With everyday expenses increasing, watch prices on the secondary market have been shooting up to stratospheric heights. Below we explore two leading watchmakers’ pricing strategy in the current economic climate:
The King of watchmaking always updates its price list at the beginning of the year and again in April, when new models are usually launched. In 2021 Rolex raised its 2020 prices by around 7% on average, and also increased the value of its Oyster Perpetual, Submariner and other collections when new sizes, movements and dial options were introduced. So far in 2022, Rolex’s average price increase is 3.7%, but this doesn’t tell the whole story.
With demand for Rolex timepieces at an all-time high and the supply chain being squeezed, the price increases this year are not evenly spread. Stainless steel models from the “Professional” range (the Explorer, Daytona, Submariner etc.) are up 9% on average. Precious metal offerings have seen a 2.5% increase, while “Classic” models (the Datejust, Oyster Perpetual, Sky-Dweller, for example) are up a relatively low 2-3%.
The GMT-Master II “Pepsi” ref. 126710BLRO leads the charge with an 11.3% price rise. The most surprisingly small increase is another one of Rolex’s most sought-after models, the 41mm Oyster Perpetual “Tiffany,” with a paltry 3.2% increase to £4,850. Given the watch fetches north of £20,000 on the open market, it’s quite the bargain if you can secure it at retail.
This rival dominant brand has increased prices by 4% across the board this year, compared to 2021. While the high end increases aren’t as significant as Rolex’s, a wide selection of Patek’s offerings have gone up as much as 6-8%. This is well in excess of inflation and above what we would typically expect.
With an 8% rise, three models from the Nautilus collection have seen the most significant price increases this year. With the largest gain, the ref. 5980/1R has risen from £74,690 to £81,060, the ref. 5712/1A has increased from £34,610 to £37,530, and the ref. 5726/1A-014 has gone from £38,710 to £41,900. Given Patek’s decision to discontinue several Nautilus variants, the demand for these will naturally flow into the few Nautilus variants still remaining and, as such, lengthen waiting times. It therefore seems logical that Patek will increase prices more than normal, given the current state of the market and the insane levels of demand that their sports watches are attracting.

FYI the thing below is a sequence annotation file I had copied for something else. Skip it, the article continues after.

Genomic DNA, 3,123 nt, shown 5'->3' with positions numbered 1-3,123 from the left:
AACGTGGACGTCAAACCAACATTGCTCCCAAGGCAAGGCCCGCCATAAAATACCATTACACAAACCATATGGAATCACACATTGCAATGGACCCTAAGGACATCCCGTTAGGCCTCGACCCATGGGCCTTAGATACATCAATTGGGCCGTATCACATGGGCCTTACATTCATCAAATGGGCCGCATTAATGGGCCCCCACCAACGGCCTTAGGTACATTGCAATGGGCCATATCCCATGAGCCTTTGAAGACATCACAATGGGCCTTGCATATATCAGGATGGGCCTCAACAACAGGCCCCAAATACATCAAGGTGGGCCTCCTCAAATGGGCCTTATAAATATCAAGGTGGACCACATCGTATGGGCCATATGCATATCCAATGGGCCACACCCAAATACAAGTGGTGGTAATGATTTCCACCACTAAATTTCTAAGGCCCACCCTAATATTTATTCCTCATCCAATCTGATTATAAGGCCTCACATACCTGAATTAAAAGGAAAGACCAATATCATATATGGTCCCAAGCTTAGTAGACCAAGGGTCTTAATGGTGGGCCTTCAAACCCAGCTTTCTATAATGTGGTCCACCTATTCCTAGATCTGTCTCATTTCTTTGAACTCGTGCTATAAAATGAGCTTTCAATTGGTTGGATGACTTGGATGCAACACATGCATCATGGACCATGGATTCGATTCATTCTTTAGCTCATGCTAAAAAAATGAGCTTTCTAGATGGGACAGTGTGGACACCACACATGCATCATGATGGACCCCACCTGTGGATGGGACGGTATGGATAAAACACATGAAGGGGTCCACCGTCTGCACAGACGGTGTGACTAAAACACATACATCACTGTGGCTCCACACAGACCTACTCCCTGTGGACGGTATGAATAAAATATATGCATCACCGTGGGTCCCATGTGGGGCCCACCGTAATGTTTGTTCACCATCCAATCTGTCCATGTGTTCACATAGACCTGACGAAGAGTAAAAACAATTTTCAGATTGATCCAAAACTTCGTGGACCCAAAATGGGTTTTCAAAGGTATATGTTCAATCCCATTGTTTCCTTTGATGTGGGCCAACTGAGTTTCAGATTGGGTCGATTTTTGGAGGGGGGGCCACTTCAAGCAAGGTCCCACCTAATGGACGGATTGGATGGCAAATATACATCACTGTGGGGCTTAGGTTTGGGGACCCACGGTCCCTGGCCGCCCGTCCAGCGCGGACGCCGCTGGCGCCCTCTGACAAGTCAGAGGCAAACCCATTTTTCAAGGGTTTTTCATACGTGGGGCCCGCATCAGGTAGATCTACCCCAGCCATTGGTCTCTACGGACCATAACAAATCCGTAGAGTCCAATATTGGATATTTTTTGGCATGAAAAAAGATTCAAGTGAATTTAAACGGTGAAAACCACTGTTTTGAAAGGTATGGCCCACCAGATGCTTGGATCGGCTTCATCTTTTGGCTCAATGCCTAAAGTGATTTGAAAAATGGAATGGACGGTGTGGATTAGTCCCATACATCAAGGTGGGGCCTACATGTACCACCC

What do higher prices mean for the market?
Secondary market prices are being led by numerical necessity. As investors cash out, they will sell only for higher prices due to their greater acquisition cost. Likewise, dealers are spending more to acquire their stock and this increase is being passed on to the consumer to retain profit margins.
The heightened cost of entry is pricing people out of waiting lists and making investing less attractive while the market is still correcting. This will inevitably lead to higher prices on the secondary market as both investors and dealers strive to keep their percentage gain constant. Therefore, as the total cost of watchmaking increases, Rolex and Patek Philippe are right to capitalise on the demand while keeping their offerings consistent.